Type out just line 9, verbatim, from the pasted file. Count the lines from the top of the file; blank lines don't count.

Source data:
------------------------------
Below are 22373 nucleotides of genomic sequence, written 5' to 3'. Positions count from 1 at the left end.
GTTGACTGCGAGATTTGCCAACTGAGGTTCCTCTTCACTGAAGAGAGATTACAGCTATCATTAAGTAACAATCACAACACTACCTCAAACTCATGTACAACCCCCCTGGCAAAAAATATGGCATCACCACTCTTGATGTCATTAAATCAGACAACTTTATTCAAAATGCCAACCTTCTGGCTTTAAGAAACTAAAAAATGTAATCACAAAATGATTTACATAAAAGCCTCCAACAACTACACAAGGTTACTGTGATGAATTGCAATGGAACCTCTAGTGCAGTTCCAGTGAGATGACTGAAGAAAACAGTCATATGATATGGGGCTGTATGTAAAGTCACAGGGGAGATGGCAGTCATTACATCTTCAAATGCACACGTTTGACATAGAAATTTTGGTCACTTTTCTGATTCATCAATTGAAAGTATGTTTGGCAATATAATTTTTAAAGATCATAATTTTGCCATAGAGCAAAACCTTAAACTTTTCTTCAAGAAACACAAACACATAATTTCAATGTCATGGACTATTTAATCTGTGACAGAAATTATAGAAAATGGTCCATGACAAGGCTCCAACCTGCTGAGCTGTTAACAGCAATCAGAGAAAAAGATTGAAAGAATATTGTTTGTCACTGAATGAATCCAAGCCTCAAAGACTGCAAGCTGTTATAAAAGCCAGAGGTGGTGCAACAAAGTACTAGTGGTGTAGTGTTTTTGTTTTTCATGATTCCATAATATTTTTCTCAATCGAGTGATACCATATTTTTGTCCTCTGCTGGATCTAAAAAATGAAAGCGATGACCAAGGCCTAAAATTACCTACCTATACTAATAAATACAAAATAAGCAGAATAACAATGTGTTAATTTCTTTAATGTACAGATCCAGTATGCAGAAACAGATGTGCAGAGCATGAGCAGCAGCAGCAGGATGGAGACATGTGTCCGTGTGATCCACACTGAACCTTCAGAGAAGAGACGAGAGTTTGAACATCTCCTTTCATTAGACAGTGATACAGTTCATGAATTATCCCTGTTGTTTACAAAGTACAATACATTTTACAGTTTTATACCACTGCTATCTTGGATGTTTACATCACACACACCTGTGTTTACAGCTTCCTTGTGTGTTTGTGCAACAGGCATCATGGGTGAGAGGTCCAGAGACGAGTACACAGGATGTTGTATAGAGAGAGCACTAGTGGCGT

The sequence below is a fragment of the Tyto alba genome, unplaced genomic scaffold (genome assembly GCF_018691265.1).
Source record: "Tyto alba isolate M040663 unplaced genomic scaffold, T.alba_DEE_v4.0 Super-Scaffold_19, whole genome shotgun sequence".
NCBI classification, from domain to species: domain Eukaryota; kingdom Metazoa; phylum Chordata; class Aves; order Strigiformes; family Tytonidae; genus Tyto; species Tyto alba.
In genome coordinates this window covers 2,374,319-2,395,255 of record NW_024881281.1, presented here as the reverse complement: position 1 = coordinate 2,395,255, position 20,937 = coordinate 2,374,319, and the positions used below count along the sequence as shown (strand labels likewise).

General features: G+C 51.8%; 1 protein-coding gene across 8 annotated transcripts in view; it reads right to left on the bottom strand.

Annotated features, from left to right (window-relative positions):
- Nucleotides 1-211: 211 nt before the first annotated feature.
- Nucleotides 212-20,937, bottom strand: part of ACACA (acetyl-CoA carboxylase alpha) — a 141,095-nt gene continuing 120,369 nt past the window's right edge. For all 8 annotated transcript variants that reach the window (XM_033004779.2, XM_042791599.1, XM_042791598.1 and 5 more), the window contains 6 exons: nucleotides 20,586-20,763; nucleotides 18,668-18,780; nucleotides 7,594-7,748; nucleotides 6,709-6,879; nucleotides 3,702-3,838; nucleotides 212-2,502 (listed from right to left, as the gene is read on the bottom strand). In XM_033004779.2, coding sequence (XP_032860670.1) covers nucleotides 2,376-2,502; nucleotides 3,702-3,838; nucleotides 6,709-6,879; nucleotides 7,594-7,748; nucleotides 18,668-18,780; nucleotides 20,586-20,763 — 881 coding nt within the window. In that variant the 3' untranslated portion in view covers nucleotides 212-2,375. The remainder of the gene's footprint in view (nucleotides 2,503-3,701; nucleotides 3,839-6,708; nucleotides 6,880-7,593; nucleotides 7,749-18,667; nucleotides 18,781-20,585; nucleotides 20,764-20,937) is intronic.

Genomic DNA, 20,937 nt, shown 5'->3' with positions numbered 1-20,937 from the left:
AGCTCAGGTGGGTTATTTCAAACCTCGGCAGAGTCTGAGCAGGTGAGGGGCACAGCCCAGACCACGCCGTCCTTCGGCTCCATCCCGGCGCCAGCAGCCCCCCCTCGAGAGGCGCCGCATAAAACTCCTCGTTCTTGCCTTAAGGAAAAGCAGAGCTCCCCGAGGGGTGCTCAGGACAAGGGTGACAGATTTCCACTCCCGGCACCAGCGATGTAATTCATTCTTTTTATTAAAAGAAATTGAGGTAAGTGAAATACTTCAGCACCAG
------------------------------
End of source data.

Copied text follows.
- Nucleotides 1-211: 211 nt before the first annotated feature.